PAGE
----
Comparable household income measures are crucial for most social science analyses of cross-national public opinion survey data. However, income questions in many cross-national surveys suffer from comparability and interpretability limitations that have not been adequately addressed by the existing literature. In this article, we examine the income measure in one major survey, the World Values Survey (WVS), arguing that a variety of problems arise when drawing inferences - descriptive or causal, individual or aggregate - using the standard ten-category measure. We then propose and implement a number of corrections to these potential biases and present a series of diagnostics that confirm the importance of our proposed corrections. We conclude by documenting some of the same challenges in the income measures used in other cross-national surveys. The accompanying data set can be merged with the WVS to make better use of the income measure.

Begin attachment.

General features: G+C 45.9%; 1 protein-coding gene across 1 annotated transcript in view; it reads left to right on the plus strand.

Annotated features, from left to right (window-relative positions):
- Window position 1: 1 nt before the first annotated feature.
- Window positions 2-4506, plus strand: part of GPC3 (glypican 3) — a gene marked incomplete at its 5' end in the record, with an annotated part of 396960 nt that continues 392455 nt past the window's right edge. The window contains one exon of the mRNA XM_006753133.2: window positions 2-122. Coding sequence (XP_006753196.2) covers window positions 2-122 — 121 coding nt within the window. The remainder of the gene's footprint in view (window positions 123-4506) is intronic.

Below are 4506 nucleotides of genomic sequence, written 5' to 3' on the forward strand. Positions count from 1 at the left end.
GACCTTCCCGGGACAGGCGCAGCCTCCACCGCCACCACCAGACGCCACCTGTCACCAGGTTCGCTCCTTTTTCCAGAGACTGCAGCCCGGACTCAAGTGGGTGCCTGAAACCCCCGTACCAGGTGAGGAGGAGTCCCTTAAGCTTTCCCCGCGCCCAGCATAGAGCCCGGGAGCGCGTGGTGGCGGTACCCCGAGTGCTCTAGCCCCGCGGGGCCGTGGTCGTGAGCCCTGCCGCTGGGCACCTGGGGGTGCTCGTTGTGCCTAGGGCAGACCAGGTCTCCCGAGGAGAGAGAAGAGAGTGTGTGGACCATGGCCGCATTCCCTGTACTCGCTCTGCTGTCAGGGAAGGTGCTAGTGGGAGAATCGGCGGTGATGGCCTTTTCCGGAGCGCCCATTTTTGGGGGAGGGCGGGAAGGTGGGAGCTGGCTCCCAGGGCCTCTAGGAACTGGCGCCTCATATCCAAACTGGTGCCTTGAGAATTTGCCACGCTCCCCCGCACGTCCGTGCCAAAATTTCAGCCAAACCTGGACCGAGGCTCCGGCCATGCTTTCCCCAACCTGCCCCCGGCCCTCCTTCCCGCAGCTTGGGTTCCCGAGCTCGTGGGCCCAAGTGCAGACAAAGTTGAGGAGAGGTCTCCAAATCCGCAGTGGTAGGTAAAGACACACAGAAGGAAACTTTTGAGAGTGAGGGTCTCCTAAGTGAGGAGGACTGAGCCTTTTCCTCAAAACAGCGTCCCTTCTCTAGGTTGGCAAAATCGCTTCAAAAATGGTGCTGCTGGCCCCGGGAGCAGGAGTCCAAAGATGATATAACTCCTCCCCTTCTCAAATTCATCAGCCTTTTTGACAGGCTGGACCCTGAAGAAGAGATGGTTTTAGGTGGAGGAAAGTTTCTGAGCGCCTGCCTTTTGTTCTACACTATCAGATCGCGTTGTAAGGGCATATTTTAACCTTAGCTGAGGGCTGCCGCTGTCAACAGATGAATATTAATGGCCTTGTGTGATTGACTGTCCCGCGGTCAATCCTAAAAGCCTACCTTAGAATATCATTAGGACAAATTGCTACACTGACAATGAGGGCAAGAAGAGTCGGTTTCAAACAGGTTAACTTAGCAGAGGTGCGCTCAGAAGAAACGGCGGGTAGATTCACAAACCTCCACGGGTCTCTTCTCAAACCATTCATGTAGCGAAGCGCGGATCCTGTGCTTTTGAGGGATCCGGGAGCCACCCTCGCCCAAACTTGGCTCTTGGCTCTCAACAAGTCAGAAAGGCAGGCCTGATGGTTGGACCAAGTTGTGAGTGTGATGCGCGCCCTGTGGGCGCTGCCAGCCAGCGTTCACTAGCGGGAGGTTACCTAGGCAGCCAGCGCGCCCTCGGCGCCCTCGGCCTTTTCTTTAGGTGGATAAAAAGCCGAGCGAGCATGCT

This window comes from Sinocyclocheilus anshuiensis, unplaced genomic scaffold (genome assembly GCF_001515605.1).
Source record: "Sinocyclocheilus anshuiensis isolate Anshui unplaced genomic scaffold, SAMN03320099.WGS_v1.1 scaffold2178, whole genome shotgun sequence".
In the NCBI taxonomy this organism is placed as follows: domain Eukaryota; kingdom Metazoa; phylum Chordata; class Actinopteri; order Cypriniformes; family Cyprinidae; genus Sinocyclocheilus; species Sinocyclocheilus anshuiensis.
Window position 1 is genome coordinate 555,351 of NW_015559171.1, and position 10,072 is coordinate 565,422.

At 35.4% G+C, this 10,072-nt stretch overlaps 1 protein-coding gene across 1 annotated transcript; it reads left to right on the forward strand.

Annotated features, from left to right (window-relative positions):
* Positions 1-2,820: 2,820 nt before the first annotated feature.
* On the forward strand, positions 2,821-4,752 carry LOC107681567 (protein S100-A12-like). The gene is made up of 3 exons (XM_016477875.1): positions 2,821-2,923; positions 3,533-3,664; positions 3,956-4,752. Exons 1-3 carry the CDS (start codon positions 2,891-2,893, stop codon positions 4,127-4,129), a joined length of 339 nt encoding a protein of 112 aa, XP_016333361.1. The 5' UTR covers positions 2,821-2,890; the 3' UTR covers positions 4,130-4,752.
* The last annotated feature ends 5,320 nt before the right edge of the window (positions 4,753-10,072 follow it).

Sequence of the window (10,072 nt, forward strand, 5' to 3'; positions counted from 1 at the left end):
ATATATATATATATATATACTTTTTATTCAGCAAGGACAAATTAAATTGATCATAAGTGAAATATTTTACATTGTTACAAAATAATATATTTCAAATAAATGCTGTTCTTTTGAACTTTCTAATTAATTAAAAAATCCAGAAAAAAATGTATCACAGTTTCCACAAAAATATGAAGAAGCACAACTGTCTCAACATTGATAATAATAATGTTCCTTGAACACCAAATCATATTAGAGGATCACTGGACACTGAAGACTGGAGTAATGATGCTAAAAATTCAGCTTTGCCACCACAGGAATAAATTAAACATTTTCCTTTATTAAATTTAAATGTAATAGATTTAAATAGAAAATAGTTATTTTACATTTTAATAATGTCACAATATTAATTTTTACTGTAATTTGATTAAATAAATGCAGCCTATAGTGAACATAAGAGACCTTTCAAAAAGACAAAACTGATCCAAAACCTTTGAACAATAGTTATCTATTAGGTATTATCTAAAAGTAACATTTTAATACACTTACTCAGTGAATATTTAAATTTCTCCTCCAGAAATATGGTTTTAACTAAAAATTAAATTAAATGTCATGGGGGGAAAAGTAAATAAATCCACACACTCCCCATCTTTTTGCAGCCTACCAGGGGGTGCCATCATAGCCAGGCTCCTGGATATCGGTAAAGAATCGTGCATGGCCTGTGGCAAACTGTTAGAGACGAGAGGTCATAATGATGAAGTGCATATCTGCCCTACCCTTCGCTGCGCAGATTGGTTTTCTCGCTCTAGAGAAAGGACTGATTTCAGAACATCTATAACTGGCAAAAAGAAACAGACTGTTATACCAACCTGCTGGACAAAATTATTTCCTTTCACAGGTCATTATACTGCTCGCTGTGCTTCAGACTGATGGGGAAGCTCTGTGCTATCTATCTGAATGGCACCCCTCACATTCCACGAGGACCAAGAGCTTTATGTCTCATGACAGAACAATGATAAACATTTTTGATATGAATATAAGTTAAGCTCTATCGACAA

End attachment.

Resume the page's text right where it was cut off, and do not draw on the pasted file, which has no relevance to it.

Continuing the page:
All Science Journal Classification (ASJC) codes
- Sociology and Political Science
- Political Science and International Relations